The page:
EXTERNAL (for general distribution) AI Index: AFR 32/07/93
Please draw this action to the attention of the person responsible for outreach
work in your section as it is felt that appeals from women's groups and
environmental organizations might be particularly effective
UA 58/93 Fear for safety 4 March 1993
KENYA: Wangari Maathai (female) - environmentalist, opposition
Amnesty International is concerned for the safety of Professor Wangari Maathai,
who has gone into hiding in fear for her life.
Wangari Maathai went into hiding following a public accusation by President
Moi on 20 February 1993 that she was distributing "inflammatory leaflets" in
a violence-torn area in western Kenya, and after the abduction and beating
on 25 February 1993 by masked assailants of her colleague, John Makanga, at
his pharmacy at the Nairobi Hilton Hotel. John Makanga was brought to court
by the police on 1 March and charged with distributing seditious publications.
He showed signs of new injuries evidently sustained in police custody, and
his assailants had clearly been police officers (see UA 54/93, AFR 32/06/93,
2 March 1993).
Wangari Maathai has expressed fears that she could be attacked by unidentified
security agents, arrested for "sedition" and jailed in an unfair trial, or
even killed, because of her allegations of government involvement in the
violence in western Kenya.
In February 1993 there were renewed clashes between members of the Kalenjin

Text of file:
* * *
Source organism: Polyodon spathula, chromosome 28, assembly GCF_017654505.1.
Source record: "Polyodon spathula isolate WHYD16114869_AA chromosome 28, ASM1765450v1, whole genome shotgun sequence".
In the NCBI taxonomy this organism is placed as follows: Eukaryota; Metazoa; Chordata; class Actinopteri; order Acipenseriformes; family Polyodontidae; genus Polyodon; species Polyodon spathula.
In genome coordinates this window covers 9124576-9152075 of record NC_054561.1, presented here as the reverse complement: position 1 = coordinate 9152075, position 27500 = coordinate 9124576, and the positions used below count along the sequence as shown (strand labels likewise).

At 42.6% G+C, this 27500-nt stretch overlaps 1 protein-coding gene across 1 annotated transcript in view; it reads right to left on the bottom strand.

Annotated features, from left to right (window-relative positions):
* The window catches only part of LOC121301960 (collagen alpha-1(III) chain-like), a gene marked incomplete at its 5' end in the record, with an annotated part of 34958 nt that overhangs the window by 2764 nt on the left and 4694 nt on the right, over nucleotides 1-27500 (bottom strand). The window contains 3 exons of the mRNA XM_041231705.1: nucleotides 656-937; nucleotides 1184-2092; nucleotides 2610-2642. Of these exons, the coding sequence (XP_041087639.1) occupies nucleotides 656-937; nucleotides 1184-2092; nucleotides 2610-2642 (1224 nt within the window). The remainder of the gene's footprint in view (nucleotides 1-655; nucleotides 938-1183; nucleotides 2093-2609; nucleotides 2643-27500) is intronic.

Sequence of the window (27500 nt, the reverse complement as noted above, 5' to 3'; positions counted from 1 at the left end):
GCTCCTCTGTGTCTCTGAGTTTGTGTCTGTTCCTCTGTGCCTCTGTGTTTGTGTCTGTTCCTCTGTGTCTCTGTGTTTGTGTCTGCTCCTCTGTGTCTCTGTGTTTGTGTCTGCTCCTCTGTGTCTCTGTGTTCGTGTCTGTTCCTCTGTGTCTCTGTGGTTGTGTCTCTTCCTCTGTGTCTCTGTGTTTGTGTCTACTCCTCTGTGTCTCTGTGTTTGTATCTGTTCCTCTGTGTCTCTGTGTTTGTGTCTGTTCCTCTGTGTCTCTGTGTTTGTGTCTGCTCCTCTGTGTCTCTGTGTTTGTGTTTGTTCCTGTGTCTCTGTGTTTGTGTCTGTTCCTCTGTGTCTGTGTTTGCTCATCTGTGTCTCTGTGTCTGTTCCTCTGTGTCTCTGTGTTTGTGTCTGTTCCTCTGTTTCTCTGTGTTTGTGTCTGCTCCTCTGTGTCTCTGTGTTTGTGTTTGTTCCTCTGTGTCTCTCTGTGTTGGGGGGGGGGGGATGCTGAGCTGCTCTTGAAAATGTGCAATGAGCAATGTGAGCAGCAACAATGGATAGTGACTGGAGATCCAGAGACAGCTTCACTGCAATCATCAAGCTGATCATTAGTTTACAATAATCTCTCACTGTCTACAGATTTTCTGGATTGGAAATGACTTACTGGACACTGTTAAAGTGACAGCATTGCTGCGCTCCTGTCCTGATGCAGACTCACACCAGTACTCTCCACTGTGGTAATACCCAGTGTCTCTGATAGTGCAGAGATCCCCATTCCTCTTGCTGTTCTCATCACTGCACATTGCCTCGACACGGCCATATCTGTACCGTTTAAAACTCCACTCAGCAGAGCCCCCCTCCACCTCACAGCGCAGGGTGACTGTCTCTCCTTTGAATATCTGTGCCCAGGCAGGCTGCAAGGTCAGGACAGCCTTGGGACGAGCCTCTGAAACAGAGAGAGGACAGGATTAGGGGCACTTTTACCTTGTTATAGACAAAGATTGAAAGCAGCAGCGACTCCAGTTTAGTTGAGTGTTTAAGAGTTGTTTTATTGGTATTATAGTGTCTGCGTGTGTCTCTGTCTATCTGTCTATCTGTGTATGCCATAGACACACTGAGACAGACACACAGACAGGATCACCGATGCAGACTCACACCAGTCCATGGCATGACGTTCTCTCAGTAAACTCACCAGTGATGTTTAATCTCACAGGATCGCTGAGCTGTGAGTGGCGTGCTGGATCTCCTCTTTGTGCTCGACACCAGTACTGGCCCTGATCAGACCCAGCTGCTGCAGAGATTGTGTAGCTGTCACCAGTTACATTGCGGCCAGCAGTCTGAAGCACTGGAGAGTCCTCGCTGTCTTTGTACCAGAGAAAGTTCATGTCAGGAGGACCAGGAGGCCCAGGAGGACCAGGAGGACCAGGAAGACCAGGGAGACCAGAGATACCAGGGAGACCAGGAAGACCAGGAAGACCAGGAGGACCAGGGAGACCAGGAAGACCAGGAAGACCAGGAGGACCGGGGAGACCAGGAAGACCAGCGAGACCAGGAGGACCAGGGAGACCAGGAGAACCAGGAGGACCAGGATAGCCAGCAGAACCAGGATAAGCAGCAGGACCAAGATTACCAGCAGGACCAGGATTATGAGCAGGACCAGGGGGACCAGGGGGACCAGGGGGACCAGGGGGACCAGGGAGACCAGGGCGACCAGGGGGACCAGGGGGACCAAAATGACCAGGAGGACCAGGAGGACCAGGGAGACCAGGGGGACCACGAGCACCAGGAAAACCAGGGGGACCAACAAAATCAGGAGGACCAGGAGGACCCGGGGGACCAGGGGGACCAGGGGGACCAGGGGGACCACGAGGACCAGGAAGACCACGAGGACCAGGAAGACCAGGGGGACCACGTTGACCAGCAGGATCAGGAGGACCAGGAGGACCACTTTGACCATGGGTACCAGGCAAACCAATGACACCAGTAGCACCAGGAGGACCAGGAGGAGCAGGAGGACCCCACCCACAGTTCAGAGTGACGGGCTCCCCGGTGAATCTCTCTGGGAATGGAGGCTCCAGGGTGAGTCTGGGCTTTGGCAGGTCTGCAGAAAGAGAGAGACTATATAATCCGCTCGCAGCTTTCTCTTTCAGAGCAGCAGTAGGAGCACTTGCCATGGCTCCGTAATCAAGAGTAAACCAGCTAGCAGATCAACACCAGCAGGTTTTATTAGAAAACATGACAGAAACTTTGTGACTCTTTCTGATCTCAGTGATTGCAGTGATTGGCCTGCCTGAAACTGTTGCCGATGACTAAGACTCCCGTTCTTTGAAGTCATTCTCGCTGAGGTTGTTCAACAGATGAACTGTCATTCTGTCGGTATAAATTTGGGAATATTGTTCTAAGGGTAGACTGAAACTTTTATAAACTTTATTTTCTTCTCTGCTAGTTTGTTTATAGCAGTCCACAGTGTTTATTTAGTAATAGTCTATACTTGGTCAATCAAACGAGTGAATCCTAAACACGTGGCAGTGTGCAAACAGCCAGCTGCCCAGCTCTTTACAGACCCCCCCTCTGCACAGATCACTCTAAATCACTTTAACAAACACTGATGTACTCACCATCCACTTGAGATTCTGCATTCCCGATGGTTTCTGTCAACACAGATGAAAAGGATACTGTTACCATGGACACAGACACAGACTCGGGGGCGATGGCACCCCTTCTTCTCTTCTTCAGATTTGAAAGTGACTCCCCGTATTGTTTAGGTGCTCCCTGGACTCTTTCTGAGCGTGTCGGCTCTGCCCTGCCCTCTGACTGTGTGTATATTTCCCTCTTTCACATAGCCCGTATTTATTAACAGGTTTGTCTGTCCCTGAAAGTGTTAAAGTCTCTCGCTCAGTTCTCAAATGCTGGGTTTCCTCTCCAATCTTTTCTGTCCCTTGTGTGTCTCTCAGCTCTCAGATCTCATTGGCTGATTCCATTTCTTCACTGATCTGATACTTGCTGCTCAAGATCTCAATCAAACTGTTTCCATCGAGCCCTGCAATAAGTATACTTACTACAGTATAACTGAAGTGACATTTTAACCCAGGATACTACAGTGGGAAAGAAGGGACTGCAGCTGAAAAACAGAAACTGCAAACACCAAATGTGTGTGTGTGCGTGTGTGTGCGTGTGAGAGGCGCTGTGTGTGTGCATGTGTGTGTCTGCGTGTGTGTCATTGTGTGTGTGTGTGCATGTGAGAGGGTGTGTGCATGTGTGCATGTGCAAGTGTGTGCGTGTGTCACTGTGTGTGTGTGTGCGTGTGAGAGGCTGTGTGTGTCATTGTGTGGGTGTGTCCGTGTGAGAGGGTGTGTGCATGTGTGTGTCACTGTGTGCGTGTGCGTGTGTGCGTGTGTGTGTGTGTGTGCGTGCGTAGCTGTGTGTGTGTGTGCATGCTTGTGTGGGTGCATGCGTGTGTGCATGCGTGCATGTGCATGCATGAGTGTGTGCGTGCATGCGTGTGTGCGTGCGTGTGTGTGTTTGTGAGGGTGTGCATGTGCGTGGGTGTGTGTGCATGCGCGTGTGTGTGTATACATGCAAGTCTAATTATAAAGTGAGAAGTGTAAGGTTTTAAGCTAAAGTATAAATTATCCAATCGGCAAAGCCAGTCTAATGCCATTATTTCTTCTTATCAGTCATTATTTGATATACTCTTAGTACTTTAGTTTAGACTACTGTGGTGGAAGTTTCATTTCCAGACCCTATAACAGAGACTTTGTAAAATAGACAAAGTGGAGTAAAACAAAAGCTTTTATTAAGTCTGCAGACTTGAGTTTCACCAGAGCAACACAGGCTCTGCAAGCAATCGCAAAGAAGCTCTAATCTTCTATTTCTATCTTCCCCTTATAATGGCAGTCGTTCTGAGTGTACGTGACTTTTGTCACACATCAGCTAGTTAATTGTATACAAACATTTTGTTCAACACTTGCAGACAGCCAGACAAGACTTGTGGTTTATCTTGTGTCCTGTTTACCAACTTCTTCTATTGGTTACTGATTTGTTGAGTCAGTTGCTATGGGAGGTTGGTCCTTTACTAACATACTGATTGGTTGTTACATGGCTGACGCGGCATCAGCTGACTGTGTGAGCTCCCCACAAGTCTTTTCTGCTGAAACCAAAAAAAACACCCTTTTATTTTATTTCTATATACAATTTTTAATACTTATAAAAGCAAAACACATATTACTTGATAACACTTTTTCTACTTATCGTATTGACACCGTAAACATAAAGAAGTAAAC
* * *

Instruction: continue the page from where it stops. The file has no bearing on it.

and Kikuyu ethnic groups in Uasin Gishu district in Rift Valley Province. Several
people were killed near the town of Burnt Forest and hundreds were forced to
flee their homes. Wangari Maathai and John Makanga had apparently visited Kikuyu
victims of the clashes who were being helped in church refugee centres. They
reportedly distributed leaflets about a "Tribal Clashes Resettlement Volunteer
Service" which criticised the authorities for encouraging or condoning the
attacks by Kalenjins (members of President Moi's ethnic group) and which urged
Kikuyus to defend themselves, as the police were failing in this task. Wangari
Maathai rejected accusations by government members and Kenya African National
Union (KANU) party officials that she was provoking the violence under the
cover of the Green Belt Movement; she said her purpose was to prevent violence
and help the victims. She had appealed to the Police Commissioner to attend
a public meeting about the clashes but instead the police arrested John Makanga,
a fellow opposition activist, who was due to attend this meeting with her.
Similar "ethnic clashes" in 1992 left tens of thousands of people displaced